Driving Conformation

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~Amanda~

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I'm looking to learn more about driving conformation, specifically in terms of miniature horses.

Most sites I can find that detail 'proper' conformation are geared toward riding: hunters, jumpers, cutting, etc.

I haven't had much luck finding out what makes ideal conformation for a hardness/driving horse.

So, can the experts help me out?


Pictures would be wonderful as well if anyone wants to show their successful driving horses!
 

Reignmaker Miniatures

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I don't claim to be an expert but here are some of the things I look for in a driving horse. I want a good hip (the power to push that vehicle under harness comes from there) and good rear leg angles. I want a free moving horse with a good stride length. I want a short back and a deep chest area and well laid back shoulders which will help with that stride length and freedom of movement. The neck needs to come out high up on the chest, in essence there must be space for the breast collar on the chest, some minis especially have such a low neck/chest connection that there is nowhere to put that collar that won't cut off the horses air supply and interfere with their movement. I like a decent length to the neck, and a slender throat latch. A thick throat latch will interfere with the horse's ability to collect because it will not allow the horse to carry its head in the correct position (understand that when a horse collects its entire body becomes like a coiled spring so the neck and head are part of that equation) Pretty much everything I have described would make a good performance horse in any category. Think dressage and you have the structure I want for a driving horse. Of course none of that means if your horse is not ideal it can't be a driving horse, it just means it will be limited in its scope just as surely as most horses can run but only a very will be contenders on the track. The absolute most important thing I look for in a driving horse is its mind. That is something that no amount of perfection in structure can compete with. If the horse is imperfect physically but has a love for driving it will out perform the better conformed horse that doesn't enjoy the work every time.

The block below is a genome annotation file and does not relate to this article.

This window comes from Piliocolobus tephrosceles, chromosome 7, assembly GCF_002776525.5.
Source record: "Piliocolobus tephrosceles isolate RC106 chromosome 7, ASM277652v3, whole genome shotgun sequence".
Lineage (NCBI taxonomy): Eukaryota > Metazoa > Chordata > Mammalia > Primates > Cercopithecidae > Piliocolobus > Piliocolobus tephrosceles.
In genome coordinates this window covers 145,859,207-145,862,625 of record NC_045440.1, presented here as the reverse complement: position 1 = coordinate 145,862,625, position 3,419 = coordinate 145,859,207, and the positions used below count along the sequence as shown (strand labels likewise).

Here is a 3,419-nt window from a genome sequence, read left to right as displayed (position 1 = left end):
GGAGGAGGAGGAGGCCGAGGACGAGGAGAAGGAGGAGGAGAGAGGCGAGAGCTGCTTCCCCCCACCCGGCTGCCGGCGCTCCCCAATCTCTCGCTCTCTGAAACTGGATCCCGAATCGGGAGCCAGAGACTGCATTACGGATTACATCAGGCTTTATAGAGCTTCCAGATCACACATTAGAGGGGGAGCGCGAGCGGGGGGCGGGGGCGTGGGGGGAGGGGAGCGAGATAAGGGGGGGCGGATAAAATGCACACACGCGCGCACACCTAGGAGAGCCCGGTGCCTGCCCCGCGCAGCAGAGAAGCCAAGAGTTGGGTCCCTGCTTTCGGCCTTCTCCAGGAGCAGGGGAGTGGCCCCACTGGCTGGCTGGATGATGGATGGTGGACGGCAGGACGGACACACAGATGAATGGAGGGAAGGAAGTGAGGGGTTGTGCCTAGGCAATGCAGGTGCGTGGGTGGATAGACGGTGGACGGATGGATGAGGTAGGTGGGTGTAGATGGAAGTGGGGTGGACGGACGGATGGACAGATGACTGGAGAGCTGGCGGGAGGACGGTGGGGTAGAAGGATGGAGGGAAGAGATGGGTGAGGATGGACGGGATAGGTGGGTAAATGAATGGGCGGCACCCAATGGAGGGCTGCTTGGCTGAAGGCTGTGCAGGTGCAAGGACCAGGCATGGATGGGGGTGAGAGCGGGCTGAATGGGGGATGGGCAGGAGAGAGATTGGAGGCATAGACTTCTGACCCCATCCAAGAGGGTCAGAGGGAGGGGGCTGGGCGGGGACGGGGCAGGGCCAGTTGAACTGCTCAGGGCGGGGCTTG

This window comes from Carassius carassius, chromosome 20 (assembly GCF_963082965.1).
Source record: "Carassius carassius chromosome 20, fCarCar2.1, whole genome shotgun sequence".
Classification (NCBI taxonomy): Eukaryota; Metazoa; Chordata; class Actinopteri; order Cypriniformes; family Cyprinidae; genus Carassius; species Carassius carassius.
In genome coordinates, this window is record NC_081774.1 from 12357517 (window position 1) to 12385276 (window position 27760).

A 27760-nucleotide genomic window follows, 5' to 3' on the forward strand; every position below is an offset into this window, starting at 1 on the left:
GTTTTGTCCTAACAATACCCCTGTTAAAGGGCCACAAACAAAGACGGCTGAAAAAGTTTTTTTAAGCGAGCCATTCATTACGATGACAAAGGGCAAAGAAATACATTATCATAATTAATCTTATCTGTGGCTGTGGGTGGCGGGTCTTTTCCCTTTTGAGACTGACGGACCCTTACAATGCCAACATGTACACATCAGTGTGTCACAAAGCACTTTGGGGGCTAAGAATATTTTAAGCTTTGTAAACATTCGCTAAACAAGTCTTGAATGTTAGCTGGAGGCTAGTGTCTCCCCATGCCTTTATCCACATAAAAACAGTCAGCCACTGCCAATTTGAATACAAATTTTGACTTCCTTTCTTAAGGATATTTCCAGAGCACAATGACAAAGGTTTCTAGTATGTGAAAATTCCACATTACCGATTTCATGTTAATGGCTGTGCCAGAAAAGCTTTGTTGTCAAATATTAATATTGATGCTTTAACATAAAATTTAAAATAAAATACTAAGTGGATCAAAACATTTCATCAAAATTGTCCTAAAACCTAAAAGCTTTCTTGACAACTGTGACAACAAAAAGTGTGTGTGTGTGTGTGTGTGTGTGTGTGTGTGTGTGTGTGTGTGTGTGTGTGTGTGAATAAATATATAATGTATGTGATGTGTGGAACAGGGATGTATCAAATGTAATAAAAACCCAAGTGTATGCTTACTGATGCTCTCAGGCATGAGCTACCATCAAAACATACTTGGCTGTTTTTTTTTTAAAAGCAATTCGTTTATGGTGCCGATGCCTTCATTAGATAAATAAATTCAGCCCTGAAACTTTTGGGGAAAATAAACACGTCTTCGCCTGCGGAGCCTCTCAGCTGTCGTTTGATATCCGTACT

disneyhorse

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Something to also take into consideration is the TYPE of driving horse you want. What helps a Park harness mini trot might not be the same conformation you'd want in a dressage ADS type of mini...